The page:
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How to Improve Conversions by Increasing Page Speed [Tips & Tools]

It only takes a few seconds for your site to make an impression on a visitor. If it hasn’t loaded in that time, then they might be gone, baby, gone. Since you already know that a fast website increases conversions, then it’s obvious that a slow site does just the opposite. The question is, how do you fix a slow site?

Page Speed - We Waited, No Service

Find the problem

Page Speed Test Google Developers
Google Page Speed

Do you really have a problem with website speed? Two good ways to find out are with the Google Page Speed extension or the Yslow extension (you can also use them together online via GTMetrix). Input the URL, run the report and get a snapshot of the speed bumps in your Web infrastructure. When you do, you might have to address some of the areas below.

WordPress user, beware

P3 WordPress Page Speed Test
P3 in action

I love WordPress for its almost infinite extensibility but that same attribute can slow your site to a crawl – something I learned the hard way. Take a poll of non-techie WordPress users – that’s the ones who don’t do their own coding – and you will probably find that they have 20 or more plugins to provide different bells and whistles. When you see a feature you like on someone’s site, it takes just a minute or two to add it to yours, but you have to draw the line somewhere. Do a plugin audit and see what’s hogging the bandwidth. A good tool for doing that is P3 (Plugin Performance Profiler). Use it to root out the culprits (and don’t forget to disable it when you’re finished).

Don’t add – subtract

Web Performance Best Practices for Page Speed
Guidelines from Yahoo for boosting web performance

Take the same pared down approach when it comes to the look and feel of your site. Everything you add to your site makes it even slower. Everything. Use your speed tester of choice and you will find that all those lovely add-ons–drop down bars like the Hello Bar, analytics code from different providers, comment plugins, gravatars, sign up forms and affiliate code–keep your site crawling. Google fonts, Google translate, the Facebook button, Dropbox downloads – all of those can be bandwidth thieves. Keep server calls light by eliminating whatever you don’t need.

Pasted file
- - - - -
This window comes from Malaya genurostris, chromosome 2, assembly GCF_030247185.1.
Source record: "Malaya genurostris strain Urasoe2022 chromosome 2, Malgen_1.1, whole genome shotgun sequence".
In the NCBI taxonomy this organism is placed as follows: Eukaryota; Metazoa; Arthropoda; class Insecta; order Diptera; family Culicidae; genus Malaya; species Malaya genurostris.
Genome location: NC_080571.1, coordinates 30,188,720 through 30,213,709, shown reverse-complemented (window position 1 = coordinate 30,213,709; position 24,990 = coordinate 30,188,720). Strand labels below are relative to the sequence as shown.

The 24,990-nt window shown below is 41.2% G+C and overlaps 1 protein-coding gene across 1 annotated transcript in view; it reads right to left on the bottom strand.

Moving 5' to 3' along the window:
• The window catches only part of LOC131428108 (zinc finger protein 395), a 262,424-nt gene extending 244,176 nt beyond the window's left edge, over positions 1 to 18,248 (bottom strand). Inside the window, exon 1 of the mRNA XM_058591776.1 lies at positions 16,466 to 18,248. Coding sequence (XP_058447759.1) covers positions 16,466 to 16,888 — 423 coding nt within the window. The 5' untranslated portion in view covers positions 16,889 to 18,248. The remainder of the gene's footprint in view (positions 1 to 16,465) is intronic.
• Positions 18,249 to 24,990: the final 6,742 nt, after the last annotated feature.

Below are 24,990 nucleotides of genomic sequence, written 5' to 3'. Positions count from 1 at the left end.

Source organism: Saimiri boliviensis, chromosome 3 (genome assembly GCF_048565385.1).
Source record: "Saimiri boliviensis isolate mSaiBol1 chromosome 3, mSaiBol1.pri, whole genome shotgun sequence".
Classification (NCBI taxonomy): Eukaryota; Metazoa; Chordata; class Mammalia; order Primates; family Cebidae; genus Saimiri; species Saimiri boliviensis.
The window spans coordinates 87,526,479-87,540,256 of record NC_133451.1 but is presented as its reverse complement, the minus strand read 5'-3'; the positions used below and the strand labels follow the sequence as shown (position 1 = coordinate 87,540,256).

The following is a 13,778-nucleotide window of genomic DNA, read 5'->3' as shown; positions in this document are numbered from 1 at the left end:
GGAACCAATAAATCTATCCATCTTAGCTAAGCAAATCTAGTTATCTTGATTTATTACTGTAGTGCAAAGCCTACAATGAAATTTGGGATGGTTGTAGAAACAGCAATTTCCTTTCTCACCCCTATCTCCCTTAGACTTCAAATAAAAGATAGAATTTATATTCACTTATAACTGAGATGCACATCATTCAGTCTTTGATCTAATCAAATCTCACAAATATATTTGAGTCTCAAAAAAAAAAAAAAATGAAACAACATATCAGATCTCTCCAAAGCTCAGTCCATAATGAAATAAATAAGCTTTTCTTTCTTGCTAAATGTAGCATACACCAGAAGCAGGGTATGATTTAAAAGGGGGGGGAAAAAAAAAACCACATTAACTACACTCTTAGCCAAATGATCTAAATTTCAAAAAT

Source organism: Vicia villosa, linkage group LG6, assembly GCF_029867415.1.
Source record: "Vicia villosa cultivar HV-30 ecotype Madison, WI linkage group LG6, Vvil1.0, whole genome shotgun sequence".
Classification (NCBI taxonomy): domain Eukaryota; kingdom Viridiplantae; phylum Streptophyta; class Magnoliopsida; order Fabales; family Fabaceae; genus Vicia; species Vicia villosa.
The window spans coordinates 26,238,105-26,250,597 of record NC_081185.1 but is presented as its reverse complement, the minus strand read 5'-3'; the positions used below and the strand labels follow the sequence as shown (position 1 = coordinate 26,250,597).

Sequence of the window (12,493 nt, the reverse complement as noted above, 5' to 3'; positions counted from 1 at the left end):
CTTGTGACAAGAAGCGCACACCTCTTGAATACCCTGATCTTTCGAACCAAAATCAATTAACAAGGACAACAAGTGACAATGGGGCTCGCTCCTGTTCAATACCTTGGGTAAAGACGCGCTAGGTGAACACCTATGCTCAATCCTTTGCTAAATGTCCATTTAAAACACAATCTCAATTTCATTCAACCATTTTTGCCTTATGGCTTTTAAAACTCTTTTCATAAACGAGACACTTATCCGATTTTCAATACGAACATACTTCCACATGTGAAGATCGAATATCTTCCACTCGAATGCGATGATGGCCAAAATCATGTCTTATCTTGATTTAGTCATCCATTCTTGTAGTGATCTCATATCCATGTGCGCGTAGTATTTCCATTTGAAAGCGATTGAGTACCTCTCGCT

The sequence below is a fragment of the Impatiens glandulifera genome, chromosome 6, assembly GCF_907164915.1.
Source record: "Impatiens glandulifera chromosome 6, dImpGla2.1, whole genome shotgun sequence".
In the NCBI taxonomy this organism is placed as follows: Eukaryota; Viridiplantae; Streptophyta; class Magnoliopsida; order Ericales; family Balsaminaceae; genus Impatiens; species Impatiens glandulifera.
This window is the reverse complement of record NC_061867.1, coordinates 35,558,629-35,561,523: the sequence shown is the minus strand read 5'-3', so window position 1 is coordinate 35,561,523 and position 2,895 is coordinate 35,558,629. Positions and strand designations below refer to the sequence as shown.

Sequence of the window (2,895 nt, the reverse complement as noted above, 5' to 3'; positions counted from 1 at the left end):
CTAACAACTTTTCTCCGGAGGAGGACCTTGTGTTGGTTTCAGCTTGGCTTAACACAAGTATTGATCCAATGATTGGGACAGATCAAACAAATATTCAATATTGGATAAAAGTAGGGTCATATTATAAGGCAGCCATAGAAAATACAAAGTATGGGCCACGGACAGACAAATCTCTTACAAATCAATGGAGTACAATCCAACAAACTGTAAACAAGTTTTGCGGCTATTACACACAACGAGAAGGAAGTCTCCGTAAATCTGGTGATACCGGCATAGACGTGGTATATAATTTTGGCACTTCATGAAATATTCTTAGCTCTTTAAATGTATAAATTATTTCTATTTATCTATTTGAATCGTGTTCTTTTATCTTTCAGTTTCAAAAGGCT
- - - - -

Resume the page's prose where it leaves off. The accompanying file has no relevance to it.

Under the hood

Some themes and site designs are built with SEO features, social media buttons and pretty much everything you will ever need. Get one of those, and you can immediately replace even more bloatware. The less stuff you have making calls on your SQL database, the faster your page will be – and that might just raise your speed grade from an embarrassing F to a passable C or higher. Of course, not all themes are alike – some of them might actually contribute to the page load problem. Don’t believe me? I ran a Yslow test on my writing blog and half of the culprits identified were images in the Thesis theme for WordPress folder which surprised me as it’s considered to be one of the best themes available. Luckily, the theme was recently upgraded to address some of the speed issues.

Content delivery

One way to solve site speed problems is to use a content delivery network (CDN). There are a lot to choose from but what they all do is cache and serve up your content, keeping it in multiple locations so that pages can be served quickly. And some of them will also apply other fixes that boost your speed. Cloudflare, for example, has built in tools to minimize and optimize HTML, Javascript, CSS and images – all of which help to increase page speed. You can also specify how long visitors will see the cached version of the page and you can use Cloudflare to block spammers and bots, which was its original purpose. All of these will boost your page speed beyond recognition, making it more likely that visitors will stick around.

Lastly – your host

Finally, if you fix everything you can and your site is still slow – maybe it’s your host – especially if your hosting is shared. Some of them throttle your site till it can hardly breathe and that won’t do any good for your conversion rate.

Now, take action!

Page Speed Performance GTmetrix
a GTMetrix analysis of Mozilla’s site

So here’s a recap of the steps to take to identify and eliminate page speed problems:

  1. Analyze your site with a page speed tester like YSlow.
  2. Profile WordPress plugins with P3 and remove the memory hogs
  3. Delete unnecessary plugins and code snippets from your site.
  4. Streamline your site design or blog theme.
  5. Consider a CDN.

— Sharon Hurley Hall

About Sharon Hurley Hall
Self-confessed word nerd and polymath Sharon Hurley Hall has the perfect job as a professional writer and blogger. Her career has spanned more than 20 years, including stints as a journalist, academic writer and ghostwriter. Connect with Sharon on her website or Google+.
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